Constance McCashin worked diligently to achieve her goal of becoming an actress, and she succeeded. But she didn’t realize many of the skills she worked so hard to acquire would prepare her very well for the second act in her life.
McCashin, MSW, was a dancer in high school and college, an English major who wanted to be an actress. She graduated and went to New York City to work different jobs, including waitressing and teaching, while she also honed her acting skills.
“I did a lot of commercials and studied with amazing teachers,” she said. After eight years, she moved to California. On the West Coast, McCashin did some TV movies and guest appearances, and in 1978 married film director Sam Weisman, who with an offhand remark provided her with a role that made her famous.
David Jacobs, the man who created the TV show “Dallas,” was planning a pilot program for another show, and he walked into the casting office where McCashin’s husband was working.
McCashin said Jacobs was looking for someone to play a catty second wife on the show, and her husband told him, “my wife would be perfect.”
She landed the role of Laura Avery Sumner on “Knots Landing,” the evening show that PBS named “the longest-running primetime soap of all.” McCashin played the character from the show’s debut in 1979 until 1987, when her character, Laura, died of a brain tumor that was the main story line for that episode—the show’s 200th episode.
McCashin said she learned both personal and professional lessons. In acting, “you are taught to be very observant, to read other people,” she said. “You leave yourself behind. You have to let what you know inform the session. That’s great training for a therapist.”
Now, she has many clients who are in the arts and she believes the artist mechanism is something not everyone understands. Personally, she learned that show business can be “a crappy business,” because some of the people have a killer instinct. Yet she said she was able to work with some wonderful actors like Ava Gardner and Julie Harris.
“When you spend all day with a group of actors, you form a community,” McCashin said. “I was lucky.”
Why Social Work?
McCashin moved back to the East Coast to return to school and a friend there said, “You should become a social worker. You can do so many things.”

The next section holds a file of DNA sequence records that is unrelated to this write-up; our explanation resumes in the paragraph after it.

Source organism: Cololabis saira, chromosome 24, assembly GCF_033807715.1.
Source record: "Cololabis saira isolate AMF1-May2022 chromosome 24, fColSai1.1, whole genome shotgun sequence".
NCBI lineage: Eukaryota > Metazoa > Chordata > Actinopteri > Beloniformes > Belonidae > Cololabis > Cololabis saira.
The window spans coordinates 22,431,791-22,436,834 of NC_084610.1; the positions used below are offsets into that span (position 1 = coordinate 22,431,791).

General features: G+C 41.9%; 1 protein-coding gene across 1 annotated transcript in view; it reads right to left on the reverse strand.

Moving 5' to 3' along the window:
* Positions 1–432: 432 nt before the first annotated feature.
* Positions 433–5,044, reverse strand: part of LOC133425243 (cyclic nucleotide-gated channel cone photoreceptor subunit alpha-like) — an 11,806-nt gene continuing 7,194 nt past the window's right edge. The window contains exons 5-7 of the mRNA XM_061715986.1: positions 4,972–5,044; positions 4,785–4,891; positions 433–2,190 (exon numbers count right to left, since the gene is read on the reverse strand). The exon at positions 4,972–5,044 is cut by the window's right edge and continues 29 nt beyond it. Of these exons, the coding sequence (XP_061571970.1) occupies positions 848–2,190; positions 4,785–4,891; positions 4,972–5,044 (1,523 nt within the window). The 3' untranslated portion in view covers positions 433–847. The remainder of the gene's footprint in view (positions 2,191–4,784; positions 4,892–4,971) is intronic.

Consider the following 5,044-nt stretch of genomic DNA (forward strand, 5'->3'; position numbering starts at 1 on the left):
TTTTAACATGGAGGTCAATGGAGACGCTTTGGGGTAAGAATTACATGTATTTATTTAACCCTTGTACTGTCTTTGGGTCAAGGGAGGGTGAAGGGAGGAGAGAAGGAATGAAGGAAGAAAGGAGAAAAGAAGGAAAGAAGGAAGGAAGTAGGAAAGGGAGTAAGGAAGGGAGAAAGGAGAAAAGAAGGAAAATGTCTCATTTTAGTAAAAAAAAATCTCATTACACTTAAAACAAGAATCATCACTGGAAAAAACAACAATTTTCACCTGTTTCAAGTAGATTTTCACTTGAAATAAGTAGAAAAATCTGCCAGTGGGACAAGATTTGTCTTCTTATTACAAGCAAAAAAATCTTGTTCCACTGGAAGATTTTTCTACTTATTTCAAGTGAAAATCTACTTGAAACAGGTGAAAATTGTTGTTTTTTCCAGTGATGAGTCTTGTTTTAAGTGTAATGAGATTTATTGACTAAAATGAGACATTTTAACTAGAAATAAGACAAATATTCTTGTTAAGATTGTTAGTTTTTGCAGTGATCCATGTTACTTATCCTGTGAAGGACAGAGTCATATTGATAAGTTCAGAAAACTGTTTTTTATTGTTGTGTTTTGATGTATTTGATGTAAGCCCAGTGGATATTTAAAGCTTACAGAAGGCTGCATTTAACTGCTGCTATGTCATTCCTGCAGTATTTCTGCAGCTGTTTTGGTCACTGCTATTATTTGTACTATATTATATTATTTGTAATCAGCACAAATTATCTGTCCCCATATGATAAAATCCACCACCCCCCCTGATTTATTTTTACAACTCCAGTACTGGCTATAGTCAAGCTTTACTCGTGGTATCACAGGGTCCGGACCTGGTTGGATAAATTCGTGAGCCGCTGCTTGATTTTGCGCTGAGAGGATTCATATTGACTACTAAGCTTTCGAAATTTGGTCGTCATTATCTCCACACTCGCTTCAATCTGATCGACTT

“That’s why I went to social work school,” she said. “It seemed like the right fit.”
McCashin worked at a counseling center at Brandeis University in Waltham, Mass., and the woman who ran the eating disorder treatment area at that time worked alone because no others were interested in that area, McCashin said. “The boss put us together, and she trained me. Since I had worked in the entertainment area, it was a good fit. I saw a lot of students in that area, and their bodies were being scrutinized more than most.”
In her private practice now, McCashin has numerous clients who are musicians and actors “and a few athletes, a gymnast, a professional ice skater and a lot of kids who are writers, some who are in high school.” Her clients range in age from 11 to 68, and many have eating disorders.
“I think part of the reason I have so many people in the arts is maybe I understand them better,” she said. “The creative arena is a very cruel environment. Everyone is disposable.”
Similarities Between Social Work and Acting
McCashin said dysmorphic disorder is something she has seen in both areas, and it’s equally distributed among men and women.
She was a dancer and a performer, and said “I understand firsthand how damaging it can be to be scrutinized on a regular basis for your physical self. You can be considered too tall, too short, too thin or too fat. They judge you the moment you walk in the room.”
Actresses make very good audience members, and as a therapist, for that 45-minute session, “I’m the best audience you could hope for,” she said. “I appreciate their narrative; I appreciate their story.”
“When kids ask me how I can remember (their stories), I say because it’s really interesting to me. I also make them laugh a lot, especially the kids. I really am interested, and they know it — especially when you’re on (a computer) screen now and they can see your face close up. They know if you’re not interested.”
With the pandemic moving sessions to the virtual platform, McCashin said she is incorporating a more performative process on camera.
“I have no idea what’s next,” McCashin said. “I love my clients. I have amazing clients and I relish my time with my young clients. They share their writing with me. They send me pictures when they graduate. I am very lucky because I don’t have anything else I want to do.”